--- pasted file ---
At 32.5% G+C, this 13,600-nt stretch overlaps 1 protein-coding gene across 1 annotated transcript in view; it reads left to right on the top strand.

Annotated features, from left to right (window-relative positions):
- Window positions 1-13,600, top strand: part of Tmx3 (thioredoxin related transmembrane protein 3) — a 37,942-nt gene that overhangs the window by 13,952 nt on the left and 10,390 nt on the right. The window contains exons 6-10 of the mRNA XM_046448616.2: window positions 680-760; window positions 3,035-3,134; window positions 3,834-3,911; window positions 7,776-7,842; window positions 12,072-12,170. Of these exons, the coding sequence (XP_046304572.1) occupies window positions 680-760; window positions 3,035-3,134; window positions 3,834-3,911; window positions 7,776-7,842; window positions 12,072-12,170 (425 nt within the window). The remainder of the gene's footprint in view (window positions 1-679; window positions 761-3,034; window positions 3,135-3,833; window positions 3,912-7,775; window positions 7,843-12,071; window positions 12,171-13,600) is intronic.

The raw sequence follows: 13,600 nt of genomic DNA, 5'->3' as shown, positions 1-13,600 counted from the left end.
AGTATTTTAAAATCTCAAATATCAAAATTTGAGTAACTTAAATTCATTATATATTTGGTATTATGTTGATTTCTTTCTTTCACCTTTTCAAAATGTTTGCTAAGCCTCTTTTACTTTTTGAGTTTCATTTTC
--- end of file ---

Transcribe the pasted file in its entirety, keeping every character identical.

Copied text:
At 32.5% G+C, this 13,600-nt stretch overlaps 1 protein-coding gene across 1 annotated transcript in view; it reads left to right on the top strand.

Annotated features, from left to right (window-relative positions):
- Window positions 1-13,600, top strand: part of Tmx3 (thioredoxin related transmembrane protein 3) — a 37,942-nt gene that overhangs the window by 13,952 nt on the left and 10,390 nt on the right. The window contains exons 6-10 of the mRNA XM_046448616.2: window positions 680-760; window positions 3,035-3,134; window positions 3,834-3,911; window positions 7,776-7,842; window positions 12,072-12,170. Of these exons, the coding sequence (XP_046304572.1) occupies window positions 680-760; window positions 3,035-3,134; window positions 3,834-3,911; window positions 7,776-7,842; window positions 12,072-12,170 (425 nt within the window). The remainder of the gene's footprint in view (window positions 1-679; window positions 761-3,034; window positions 3,135-3,833; window positions 3,912-7,775; window positions 7,843-12,071; window positions 12,171-13,600) is intronic.

The raw sequence follows: 13,600 nt of genomic DNA, 5'->3' as shown, positions 1-13,600 counted from the left end.
AGTATTTTAAAATCTCAAATATCAAAATTTGAGTAACTTAAATTCATTATATATTTGGTATTATGTTGATTTCTTTCTTTCACCTTTTCAAAATGTTTGCTAAGCCTCTTTTACTTTTTGAGTTTCATTTTC